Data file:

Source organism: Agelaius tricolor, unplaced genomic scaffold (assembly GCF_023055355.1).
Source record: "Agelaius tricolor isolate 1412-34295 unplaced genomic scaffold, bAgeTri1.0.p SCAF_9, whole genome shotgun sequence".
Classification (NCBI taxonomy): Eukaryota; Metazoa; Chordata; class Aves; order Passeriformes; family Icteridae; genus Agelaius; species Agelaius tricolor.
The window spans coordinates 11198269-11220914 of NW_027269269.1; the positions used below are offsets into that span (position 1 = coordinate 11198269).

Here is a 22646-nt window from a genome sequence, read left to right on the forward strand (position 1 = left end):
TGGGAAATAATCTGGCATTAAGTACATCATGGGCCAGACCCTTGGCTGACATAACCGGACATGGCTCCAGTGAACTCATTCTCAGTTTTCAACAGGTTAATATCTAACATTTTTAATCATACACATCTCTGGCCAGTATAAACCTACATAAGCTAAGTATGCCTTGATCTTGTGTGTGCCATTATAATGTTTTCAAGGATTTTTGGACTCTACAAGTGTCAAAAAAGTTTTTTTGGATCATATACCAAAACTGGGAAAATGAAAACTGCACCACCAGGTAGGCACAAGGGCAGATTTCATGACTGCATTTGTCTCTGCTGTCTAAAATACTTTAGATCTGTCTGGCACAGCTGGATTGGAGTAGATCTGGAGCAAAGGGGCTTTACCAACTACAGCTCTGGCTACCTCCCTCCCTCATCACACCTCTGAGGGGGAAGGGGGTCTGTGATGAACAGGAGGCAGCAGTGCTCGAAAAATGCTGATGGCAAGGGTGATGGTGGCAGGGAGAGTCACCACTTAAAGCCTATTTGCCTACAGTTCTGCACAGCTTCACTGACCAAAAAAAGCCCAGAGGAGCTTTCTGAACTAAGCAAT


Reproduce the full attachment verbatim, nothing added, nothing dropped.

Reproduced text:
Source organism: Agelaius tricolor, unplaced genomic scaffold (assembly GCF_023055355.1).
Source record: "Agelaius tricolor isolate 1412-34295 unplaced genomic scaffold, bAgeTri1.0.p SCAF_9, whole genome shotgun sequence".
Classification (NCBI taxonomy): Eukaryota; Metazoa; Chordata; class Aves; order Passeriformes; family Icteridae; genus Agelaius; species Agelaius tricolor.
The window spans coordinates 11198269-11220914 of NW_027269269.1; the positions used below are offsets into that span (position 1 = coordinate 11198269).

Here is a 22646-nt window from a genome sequence, read left to right on the forward strand (position 1 = left end):
TGGGAAATAATCTGGCATTAAGTACATCATGGGCCAGACCCTTGGCTGACATAACCGGACATGGCTCCAGTGAACTCATTCTCAGTTTTCAACAGGTTAATATCTAACATTTTTAATCATACACATCTCTGGCCAGTATAAACCTACATAAGCTAAGTATGCCTTGATCTTGTGTGTGCCATTATAATGTTTTCAAGGATTTTTGGACTCTACAAGTGTCAAAAAAGTTTTTTTGGATCATATACCAAAACTGGGAAAATGAAAACTGCACCACCAGGTAGGCACAAGGGCAGATTTCATGACTGCATTTGTCTCTGCTGTCTAAAATACTTTAGATCTGTCTGGCACAGCTGGATTGGAGTAGATCTGGAGCAAAGGGGCTTTACCAACTACAGCTCTGGCTACCTCCCTCCCTCATCACACCTCTGAGGGGGAAGGGGGTCTGTGATGAACAGGAGGCAGCAGTGCTCGAAAAATGCTGATGGCAAGGGTGATGGTGGCAGGGAGAGTCACCACTTAAAGCCTATTTGCCTACAGTTCTGCACAGCTTCACTGACCAAAAAAAGCCCAGAGGAGCTTTCTGAACTAAGCAAT